A Long Shadow (Inspector Ian Rutledge Series #8)

A Long Shadow (Inspector Ian Rutledge Series #8)

by Charles Todd
4.2 23

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A Long Shadow: An Inspector Ian Rutledge Mystery 4.1 out of 5 based on 0 ratings. 19 reviews.
Onthefly More than 1 year ago
Excellent characters. Fun twists and turns.
Guest More than 1 year ago
This is my first Charles Todd book, but will not be my last. From the first page you are transported into the years following the Great War. The authors have tapped into the authentic feel of the working class denizens of a small rural village who may know how to keep secrets. A young girl disappears - a policeman is attacked - are the 2 linked? Inspector Rutledge investigates, but he has his own dark secrets, and shadow.
Guest More than 1 year ago
Set in the year 1919. Scotland Yard detective Ian Rutledge spent four years fighting in the Great War. Now he is back to being a dedicated investigator. But it seems that someone has targeted Ian for a game of cat and mouse. Someone follows Ian, leaving brass machine gun cartridge casings, with interesting designs etched upon them, where he is sure to find them. Ian, knowing that his stalker seems to holding his leash, finds his resolve actually shaking. ....................... Ian's investigation of a constable's death makes him the outsider this time around. Locals want nothing to do with him, except for one young lady who claims to be a psychic. ........................... **** This is the eighth Inspector Ian Rutledge novel and probably the best yet, in my opinion. Only the prior novel, 'A Cold Treachery', can come close to claiming the spot as my favorite story within this series. A bit long winded at times, but very good reading. ****
harstan More than 1 year ago
In 1919, someone murders the Dudlington constable as he apparently was investigating something in the nearby forest. Still haunted by severe guilt feelings about Corporal Hamish who he ordered executed for insubordination during WW I Rutledge is mentally more unstable than ever on top of battle fatigue syndrome he also poorly copes with his recent investigation into a grisly mass murder (see A COLD TREACHERY). Still his police skills remains superb so he travels to the ends of world to investigate who shot an arrow into the constable¿s back. --- The locals resent the outsider, but Rutledge still learns that a young girl recently vanished. He wonders if the disappearance and the homicide could be linked and seeks the connection. As he continues to dig for clues a woman claiming to be a psychic insists she can help his troubled soul as she asserts she can speak with the dead. Though he has doubts about her skills Rutledge leans towards trying to plead for forgiveness from Hamish. At the same time that the spiritualist has knocked him somewhat off his sleuthing game, an adversary plays cat and mouse with Rutledge, purposely leaving clues that suggest the culprit could kill the inspector at any time. --- This is one of the best most haunting historical mystery series on the market today with the latest entry as powerful as the previous seven tales. Rutledge is an intriguing person struggling alone to deal with the haunting of his soul. The mystery is terrific and the insights into post WW I isolated northern England is insightful and vivid. However, as always it is the psychological look at a veteran unable to deal with what he did and saw during the war that makes Charles R. Todd's dark thriller a winner once again. --- Harriet Klausner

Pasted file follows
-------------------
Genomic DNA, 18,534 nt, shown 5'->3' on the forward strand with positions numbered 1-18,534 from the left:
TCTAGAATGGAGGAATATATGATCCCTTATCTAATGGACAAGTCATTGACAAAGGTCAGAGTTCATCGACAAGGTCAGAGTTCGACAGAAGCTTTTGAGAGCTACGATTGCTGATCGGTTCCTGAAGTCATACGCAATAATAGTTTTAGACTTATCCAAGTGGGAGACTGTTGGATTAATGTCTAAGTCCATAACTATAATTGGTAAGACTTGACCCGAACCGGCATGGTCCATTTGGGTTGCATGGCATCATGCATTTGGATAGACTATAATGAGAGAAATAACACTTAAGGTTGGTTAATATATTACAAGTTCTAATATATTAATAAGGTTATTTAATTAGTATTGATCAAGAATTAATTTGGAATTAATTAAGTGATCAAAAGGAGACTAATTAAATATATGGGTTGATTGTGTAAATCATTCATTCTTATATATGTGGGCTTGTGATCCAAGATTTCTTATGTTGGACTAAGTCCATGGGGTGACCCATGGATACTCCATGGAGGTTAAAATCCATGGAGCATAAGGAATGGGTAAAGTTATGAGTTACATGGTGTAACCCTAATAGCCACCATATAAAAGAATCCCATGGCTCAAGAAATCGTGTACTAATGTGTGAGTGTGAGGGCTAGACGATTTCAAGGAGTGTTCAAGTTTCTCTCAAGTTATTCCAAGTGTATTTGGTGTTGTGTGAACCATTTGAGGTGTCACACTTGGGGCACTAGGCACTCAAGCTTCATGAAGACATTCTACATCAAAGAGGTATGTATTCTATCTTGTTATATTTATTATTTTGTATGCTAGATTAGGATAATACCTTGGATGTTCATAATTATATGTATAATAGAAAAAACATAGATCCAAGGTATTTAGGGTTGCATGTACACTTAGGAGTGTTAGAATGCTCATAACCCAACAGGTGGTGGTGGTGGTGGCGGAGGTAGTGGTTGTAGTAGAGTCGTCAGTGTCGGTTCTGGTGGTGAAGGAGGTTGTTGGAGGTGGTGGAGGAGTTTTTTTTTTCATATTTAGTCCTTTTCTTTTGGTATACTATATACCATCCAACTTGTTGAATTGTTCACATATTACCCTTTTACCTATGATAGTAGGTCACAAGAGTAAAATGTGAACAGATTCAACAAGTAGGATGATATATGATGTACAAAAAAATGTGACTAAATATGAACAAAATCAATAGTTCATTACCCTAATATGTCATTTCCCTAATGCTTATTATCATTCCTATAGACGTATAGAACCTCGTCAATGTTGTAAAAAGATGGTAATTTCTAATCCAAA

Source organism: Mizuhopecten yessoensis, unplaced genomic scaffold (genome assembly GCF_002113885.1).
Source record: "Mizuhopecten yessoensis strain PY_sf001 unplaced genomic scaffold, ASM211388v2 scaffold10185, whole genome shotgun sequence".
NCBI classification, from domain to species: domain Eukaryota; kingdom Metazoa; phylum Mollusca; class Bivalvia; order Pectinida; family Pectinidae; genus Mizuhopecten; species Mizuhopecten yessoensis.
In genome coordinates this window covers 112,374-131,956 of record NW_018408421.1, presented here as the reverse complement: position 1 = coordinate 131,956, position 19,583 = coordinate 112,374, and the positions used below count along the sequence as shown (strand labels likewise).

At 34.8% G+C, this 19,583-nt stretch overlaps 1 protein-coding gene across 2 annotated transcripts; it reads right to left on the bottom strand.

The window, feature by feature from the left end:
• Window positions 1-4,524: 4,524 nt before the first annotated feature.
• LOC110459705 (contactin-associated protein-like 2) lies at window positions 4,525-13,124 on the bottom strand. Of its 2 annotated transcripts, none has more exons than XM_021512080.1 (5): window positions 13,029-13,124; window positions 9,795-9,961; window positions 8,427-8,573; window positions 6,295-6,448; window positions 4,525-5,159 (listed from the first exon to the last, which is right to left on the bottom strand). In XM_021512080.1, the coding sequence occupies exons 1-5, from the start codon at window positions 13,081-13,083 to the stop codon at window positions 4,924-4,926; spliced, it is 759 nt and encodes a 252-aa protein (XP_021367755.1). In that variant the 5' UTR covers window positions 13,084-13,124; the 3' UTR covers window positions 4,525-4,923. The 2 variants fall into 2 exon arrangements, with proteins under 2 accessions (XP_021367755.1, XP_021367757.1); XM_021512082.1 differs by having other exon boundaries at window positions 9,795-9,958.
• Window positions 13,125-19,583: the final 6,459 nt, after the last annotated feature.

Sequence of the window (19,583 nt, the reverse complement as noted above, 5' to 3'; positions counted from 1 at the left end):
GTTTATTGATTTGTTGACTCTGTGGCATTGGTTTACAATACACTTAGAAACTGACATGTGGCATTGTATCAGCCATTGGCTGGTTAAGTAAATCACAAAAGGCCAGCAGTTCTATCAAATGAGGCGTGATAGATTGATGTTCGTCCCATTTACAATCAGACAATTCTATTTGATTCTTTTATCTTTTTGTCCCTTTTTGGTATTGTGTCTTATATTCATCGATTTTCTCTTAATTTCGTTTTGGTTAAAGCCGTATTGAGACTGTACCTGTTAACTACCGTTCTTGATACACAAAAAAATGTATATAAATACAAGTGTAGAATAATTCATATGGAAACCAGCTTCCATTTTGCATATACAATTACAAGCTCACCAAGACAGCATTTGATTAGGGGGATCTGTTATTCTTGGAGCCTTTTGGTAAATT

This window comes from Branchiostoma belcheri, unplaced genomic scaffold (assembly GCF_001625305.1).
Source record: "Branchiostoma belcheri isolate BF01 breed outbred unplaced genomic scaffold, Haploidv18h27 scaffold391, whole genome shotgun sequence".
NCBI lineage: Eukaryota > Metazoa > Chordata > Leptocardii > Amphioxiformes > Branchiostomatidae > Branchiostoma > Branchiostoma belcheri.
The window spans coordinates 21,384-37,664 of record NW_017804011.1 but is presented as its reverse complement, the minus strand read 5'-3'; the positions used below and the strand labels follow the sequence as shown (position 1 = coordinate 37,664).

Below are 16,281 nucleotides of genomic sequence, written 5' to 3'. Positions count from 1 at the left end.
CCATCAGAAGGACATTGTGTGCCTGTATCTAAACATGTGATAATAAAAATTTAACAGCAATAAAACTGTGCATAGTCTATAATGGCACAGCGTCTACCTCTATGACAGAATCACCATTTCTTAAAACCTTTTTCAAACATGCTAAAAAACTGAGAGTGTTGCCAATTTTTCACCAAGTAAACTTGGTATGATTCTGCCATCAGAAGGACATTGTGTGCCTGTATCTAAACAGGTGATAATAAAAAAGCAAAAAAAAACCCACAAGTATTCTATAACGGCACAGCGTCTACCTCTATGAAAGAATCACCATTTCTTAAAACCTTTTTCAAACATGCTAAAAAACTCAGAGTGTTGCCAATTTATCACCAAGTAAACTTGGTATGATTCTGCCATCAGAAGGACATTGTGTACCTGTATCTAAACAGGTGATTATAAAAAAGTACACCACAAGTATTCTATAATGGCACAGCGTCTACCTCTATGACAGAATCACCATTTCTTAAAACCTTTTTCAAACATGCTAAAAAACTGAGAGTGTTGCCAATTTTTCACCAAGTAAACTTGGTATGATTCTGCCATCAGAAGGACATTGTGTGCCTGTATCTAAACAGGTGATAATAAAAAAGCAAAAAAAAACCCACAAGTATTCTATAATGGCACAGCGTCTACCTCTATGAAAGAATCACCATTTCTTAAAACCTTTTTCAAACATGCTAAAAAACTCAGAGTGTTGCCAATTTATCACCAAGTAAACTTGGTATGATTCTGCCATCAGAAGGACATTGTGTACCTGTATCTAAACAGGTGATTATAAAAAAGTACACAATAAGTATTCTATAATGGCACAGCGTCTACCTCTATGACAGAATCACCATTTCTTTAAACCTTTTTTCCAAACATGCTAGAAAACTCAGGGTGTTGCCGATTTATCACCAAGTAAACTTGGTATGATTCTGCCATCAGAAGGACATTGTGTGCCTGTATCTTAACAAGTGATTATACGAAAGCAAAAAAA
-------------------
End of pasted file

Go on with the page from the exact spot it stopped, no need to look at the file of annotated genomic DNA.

Anonymous More than 1 year ago
BookLoverCT More than 1 year ago
Since I discovered this author and started with the first in the Ian Rutledge series, I look forward to the next one. I love the insight of Hammish. After I finish this series, I will try his Bess Crawford stories. Hopefully, they will be equally enjoyable.
Anonymous More than 1 year ago
Anonymous More than 1 year ago
This team of mother and son who live in the US certainly have a very good sense of the 1920's in Great Britain. I have read 1-8 and loved every one of them. Superb writing. You would never guess that it is a team effort.
Anonymous More than 1 year ago
I have, frankly, had enough of Hamish. Rutledge's delusions seem to be getting worse;his silliness about Hamish's "physical"location is growing. Furthermore, the author cannot have it both ways. In several books now, she has had Hamish "look"at things with eyes and senses plainly not those of Rutledge. In one, Hamish comments on something he sees , and only then does Rutledge l "lift his eyes"to look at it. In another, Hamish makes a comment in a vein chatacterized by being "a countryman through and through." Well, plainly this is ridiculous. Hamish has no eyes or senses separate fro Rutledge's. I wish the author would be consistent. If this is a psychological construct, it must have those characteristics, not those of a spirit. And if it is a spirit ... well, that's another kind of book entirely, isn't it?
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Thanks